See how she got to where she is!
The Research Behind Succession Panning
Bayer Center for Nonprofit Management, located in Pittsburgh, Pennsylvania, published a study in January 2018 that examined the current state of nonprofits in Allegheny County and how they will be affected by the retirement of baby boomers over the next 10 years. The Bayer Center (2018) found that nonprofits employ 1 in 5 workers in this region. As many as 69% of top executives plan to retire in the next 10 years. This will leave a gap in leadership; with only one-third of nonprofits in the area doing any type of succession planning, the future of the sector is at stake.
Maria’s research took a deep dive into the specific pieces of succession planning that the sector should improve upon to prepare for this crisis. She surveyed 149 Allegheny County nonprofit organizations of various annual incomes and missions using The Bridgespan Group’s Building Future Leaders Diagnostic Survey. Most prevalently, Maria found that nonprofit organizations lack adequate recruitment and retention strategies and are not appropriately targeting new generations of leadership to fill positions that will become vacant upon the fast-approaching wave of baby-boomer retirement. It was found that 75% of nonprofit organizations are not using best practice recruitment and retention strategies to specifically target millennials to fill hiring gaps within their organizations.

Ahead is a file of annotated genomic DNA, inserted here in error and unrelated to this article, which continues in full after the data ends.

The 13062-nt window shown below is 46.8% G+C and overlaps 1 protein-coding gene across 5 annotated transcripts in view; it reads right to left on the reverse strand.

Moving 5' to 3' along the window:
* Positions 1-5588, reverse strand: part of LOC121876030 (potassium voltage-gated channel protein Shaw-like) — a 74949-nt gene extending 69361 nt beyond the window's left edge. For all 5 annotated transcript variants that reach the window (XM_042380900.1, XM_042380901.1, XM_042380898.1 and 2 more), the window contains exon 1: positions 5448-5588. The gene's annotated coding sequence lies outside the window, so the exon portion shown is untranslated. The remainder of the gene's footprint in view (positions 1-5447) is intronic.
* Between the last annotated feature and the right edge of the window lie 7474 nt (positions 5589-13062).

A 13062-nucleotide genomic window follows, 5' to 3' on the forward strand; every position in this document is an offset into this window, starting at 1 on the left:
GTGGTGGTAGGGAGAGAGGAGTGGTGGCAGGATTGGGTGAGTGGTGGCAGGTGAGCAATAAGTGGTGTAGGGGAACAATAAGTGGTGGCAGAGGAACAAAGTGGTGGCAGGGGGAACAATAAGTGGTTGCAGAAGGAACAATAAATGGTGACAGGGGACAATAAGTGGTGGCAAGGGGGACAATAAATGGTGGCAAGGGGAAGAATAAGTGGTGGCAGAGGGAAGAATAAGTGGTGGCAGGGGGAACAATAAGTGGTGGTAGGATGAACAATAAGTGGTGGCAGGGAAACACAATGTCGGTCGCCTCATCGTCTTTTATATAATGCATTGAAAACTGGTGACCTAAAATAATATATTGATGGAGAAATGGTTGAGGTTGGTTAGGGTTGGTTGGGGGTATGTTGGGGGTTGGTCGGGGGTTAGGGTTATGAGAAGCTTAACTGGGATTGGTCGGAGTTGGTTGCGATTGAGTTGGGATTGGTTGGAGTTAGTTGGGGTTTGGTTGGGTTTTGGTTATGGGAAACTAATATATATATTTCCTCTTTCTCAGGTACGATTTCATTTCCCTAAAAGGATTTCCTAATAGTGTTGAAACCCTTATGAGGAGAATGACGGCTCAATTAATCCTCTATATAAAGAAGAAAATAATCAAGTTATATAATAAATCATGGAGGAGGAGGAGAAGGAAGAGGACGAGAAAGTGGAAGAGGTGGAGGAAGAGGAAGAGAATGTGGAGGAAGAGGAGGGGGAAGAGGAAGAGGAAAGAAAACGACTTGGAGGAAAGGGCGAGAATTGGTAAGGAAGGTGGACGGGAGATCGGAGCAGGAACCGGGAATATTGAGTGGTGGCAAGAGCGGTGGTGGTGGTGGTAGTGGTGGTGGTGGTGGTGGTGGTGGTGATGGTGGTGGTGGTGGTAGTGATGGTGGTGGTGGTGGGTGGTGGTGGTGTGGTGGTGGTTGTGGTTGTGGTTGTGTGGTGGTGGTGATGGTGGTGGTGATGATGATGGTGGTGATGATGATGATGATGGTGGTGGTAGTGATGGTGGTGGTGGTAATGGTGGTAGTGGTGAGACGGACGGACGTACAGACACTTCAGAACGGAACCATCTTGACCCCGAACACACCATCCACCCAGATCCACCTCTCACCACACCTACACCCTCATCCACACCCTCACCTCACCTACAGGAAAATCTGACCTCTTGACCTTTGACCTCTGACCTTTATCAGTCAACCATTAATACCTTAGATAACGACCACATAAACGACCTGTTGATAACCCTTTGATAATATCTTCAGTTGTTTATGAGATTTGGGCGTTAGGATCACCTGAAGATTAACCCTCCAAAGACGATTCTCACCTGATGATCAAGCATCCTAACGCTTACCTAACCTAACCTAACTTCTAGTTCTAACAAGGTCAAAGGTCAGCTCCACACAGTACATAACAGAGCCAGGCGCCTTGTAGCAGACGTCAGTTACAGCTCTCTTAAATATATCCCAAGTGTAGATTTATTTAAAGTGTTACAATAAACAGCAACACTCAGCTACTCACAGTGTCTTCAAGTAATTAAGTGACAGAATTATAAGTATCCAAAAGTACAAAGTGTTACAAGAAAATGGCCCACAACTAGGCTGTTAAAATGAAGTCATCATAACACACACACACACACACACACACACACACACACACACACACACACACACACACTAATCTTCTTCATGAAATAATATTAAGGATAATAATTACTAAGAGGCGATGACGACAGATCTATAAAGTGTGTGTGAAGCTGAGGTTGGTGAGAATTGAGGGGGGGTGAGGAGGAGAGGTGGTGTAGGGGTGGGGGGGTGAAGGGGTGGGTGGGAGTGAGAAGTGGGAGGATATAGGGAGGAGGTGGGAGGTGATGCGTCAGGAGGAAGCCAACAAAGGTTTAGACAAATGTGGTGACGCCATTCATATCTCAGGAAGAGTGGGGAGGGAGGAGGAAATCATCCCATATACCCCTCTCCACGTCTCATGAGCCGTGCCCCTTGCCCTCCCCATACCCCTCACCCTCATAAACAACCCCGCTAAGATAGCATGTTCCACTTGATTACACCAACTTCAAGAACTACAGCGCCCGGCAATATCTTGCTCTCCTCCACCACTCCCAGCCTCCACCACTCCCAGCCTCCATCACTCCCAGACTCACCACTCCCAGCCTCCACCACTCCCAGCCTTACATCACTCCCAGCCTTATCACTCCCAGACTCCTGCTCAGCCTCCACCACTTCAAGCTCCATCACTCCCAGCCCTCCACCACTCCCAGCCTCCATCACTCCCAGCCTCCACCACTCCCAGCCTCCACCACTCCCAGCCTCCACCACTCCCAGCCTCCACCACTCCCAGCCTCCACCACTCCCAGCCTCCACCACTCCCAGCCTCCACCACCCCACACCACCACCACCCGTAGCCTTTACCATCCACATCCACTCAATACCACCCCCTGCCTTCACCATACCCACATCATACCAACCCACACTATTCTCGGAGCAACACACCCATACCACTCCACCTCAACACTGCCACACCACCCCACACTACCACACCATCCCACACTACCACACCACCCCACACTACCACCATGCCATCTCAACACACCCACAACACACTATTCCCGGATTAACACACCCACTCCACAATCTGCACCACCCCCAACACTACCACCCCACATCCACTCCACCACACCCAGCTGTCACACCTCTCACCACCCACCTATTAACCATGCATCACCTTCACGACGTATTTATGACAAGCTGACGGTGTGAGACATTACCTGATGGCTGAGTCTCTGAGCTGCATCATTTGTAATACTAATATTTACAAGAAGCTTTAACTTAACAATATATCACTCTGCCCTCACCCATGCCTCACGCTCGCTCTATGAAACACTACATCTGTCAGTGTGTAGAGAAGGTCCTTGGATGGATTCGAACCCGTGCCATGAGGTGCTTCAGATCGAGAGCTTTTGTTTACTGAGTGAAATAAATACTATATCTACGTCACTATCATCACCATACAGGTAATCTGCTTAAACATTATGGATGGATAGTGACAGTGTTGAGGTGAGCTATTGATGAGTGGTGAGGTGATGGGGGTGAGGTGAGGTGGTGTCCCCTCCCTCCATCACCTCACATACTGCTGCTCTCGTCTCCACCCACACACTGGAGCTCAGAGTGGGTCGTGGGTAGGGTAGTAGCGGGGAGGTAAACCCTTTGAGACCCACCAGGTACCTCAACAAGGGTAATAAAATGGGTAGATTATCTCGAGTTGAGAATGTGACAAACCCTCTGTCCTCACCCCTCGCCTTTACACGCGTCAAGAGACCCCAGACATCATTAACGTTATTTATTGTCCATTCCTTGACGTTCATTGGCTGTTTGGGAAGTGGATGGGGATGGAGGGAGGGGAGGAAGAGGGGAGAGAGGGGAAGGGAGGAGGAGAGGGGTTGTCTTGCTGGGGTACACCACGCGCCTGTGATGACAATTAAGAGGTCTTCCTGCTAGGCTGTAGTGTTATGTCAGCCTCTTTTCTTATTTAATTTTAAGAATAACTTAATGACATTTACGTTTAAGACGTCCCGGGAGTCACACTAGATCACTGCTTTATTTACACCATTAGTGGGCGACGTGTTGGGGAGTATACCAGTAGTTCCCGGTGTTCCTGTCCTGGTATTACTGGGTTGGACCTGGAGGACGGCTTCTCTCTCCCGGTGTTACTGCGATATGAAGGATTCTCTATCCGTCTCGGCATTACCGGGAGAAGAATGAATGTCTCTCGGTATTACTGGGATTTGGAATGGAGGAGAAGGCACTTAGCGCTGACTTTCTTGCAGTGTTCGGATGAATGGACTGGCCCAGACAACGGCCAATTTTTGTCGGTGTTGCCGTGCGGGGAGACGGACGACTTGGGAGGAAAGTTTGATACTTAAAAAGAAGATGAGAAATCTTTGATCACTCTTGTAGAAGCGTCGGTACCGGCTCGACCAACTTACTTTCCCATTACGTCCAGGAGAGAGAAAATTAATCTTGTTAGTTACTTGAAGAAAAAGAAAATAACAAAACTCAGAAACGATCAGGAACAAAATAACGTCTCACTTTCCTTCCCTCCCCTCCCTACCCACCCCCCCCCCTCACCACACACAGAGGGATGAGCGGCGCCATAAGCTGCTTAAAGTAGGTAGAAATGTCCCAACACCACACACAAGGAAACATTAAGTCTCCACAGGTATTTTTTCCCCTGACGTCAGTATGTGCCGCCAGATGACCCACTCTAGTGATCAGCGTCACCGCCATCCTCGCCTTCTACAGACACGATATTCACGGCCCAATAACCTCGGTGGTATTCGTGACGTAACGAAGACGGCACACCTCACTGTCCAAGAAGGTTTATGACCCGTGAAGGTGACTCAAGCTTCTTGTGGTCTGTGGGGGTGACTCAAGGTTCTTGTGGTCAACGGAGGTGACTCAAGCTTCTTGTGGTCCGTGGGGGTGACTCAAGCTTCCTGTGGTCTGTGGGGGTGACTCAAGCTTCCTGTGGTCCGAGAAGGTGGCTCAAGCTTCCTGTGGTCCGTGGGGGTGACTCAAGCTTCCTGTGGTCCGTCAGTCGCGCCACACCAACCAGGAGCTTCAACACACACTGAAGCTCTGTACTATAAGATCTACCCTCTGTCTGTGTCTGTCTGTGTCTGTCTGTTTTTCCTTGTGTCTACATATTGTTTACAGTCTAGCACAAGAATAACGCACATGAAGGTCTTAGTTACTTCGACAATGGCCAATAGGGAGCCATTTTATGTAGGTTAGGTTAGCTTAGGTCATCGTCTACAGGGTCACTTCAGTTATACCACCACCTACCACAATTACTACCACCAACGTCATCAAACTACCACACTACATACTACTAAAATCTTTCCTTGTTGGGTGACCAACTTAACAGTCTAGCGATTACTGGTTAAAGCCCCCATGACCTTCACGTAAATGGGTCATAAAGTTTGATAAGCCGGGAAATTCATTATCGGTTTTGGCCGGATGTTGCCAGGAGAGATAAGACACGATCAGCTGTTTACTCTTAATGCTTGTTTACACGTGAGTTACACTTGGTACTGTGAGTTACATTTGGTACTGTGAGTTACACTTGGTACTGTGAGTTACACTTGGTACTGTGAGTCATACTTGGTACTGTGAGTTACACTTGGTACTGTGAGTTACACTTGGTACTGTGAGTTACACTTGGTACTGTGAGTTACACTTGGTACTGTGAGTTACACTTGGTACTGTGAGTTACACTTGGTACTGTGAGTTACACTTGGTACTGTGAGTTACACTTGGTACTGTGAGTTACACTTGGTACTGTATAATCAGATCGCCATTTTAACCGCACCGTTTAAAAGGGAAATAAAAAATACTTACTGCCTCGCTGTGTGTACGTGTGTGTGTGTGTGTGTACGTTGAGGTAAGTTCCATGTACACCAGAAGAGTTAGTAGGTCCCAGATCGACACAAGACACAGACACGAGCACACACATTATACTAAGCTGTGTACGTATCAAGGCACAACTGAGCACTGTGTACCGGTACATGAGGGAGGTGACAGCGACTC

Other key findings include:
The majority of nonprofit organizations (54 %) do not believe that their nonprofit organizations are highly effective in developing a pipeline of future leaders within nonprofit organizations, the most key aspect of succession planning.
65% of nonprofit organizations do not have plans to address gaps even where there are successors in place.
65% of nonprofit organizations do not have development plans in place for employees who have the potential to move into leadership roles.
78% of nonprofit organizations do not regularly collect data about their leadership development practices to understand whether they are effective.
The nonprofit organization’s annual asset amount and causal area had little to no effect on the way in which the nonprofit organization is practicing succession planning, contrary to previous research.
Overall, Maria found that the millennial generation should be recognized as untapped potential for Allegheny County’s nonprofit sector and should be considered in future succession planning efforts, especially in the areas of recruitment and retention. Allegheny County nonprofit organizations should specifically focus on improving their understanding of future needs, the development of future leaders, and monitoring and improving practices. Change is coming, and we need to prepare now to engage the best talent and maintain competitiveness with the for-profit sector to continue the important mission-driven work of Allegheny County nonprofit organizations.